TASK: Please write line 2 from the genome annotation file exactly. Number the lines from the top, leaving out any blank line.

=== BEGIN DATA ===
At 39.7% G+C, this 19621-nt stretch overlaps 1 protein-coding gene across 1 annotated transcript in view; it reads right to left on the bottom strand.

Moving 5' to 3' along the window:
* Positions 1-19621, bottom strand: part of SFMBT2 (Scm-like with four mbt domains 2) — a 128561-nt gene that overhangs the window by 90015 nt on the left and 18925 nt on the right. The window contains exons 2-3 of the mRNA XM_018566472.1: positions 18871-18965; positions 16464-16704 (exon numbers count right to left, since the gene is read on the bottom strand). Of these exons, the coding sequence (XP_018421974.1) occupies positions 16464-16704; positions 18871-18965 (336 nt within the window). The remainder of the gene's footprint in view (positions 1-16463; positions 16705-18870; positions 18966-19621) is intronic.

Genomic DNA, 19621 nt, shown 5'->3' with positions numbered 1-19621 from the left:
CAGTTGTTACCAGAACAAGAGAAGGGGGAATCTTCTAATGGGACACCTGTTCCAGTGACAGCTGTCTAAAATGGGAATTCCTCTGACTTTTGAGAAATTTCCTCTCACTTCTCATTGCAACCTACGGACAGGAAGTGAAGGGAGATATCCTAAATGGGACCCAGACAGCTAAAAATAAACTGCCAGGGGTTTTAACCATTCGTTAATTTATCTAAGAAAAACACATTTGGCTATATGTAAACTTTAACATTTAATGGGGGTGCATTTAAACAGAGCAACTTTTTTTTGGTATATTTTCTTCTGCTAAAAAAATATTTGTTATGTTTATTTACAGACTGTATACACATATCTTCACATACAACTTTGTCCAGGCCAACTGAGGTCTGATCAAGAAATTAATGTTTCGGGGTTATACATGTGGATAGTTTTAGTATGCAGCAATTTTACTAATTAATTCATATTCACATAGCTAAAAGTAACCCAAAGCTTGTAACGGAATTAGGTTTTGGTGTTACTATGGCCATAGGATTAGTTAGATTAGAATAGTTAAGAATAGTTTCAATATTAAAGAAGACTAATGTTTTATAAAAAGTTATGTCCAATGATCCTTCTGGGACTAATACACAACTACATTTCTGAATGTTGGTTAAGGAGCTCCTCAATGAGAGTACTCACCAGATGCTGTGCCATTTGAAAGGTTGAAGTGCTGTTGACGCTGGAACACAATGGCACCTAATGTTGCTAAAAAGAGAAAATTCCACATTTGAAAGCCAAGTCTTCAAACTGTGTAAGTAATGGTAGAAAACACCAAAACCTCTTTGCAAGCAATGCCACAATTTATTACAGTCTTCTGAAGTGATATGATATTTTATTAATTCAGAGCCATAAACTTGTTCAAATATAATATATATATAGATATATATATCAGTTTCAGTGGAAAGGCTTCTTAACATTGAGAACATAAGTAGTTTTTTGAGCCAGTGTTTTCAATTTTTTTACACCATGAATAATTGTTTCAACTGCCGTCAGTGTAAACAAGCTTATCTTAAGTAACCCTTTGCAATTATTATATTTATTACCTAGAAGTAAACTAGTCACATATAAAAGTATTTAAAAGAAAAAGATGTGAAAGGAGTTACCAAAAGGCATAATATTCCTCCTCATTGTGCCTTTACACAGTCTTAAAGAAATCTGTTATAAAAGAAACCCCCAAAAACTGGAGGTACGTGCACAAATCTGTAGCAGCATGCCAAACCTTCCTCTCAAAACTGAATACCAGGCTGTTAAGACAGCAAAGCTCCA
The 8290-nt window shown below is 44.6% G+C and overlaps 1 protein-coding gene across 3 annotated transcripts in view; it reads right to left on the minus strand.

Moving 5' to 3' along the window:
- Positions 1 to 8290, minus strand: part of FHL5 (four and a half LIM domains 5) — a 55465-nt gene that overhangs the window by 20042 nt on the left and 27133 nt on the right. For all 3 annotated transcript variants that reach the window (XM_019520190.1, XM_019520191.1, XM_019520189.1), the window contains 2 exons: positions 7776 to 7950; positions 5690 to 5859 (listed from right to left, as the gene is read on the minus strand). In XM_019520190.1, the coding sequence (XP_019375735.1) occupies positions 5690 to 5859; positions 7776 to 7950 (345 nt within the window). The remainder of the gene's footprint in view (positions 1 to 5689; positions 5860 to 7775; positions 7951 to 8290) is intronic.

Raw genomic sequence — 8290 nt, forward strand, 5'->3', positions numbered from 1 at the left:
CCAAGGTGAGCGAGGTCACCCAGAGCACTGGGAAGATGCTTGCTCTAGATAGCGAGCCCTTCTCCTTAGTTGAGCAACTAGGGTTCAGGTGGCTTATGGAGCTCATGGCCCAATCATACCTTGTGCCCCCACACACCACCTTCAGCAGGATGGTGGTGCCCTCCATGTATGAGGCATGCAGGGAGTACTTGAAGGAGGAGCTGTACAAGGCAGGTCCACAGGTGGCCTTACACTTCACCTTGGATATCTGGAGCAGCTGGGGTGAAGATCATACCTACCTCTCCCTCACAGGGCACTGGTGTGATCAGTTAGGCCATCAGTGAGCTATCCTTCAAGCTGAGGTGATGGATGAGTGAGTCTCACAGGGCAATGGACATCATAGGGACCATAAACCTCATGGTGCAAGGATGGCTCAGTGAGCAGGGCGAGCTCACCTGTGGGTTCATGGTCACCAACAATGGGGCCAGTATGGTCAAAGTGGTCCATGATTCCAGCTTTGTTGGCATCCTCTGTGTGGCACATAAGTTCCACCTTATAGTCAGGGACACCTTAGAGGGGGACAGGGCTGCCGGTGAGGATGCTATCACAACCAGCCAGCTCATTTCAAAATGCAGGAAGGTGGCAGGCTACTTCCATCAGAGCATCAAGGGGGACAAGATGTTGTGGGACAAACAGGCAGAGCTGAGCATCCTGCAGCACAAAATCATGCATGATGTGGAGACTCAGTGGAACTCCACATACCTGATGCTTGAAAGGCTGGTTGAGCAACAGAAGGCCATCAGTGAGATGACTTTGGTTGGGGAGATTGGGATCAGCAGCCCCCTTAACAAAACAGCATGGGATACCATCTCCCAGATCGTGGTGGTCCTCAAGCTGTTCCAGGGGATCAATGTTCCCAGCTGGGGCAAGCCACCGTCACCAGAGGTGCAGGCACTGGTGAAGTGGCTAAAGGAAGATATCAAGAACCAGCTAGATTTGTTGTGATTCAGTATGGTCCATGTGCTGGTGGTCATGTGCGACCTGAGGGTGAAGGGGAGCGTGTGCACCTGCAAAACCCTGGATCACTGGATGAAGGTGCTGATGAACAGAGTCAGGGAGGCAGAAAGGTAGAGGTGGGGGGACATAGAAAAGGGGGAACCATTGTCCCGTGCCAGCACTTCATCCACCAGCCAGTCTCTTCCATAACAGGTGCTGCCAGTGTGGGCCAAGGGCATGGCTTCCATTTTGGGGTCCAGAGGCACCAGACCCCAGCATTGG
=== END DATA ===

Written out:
Moving 5' to 3' along the window: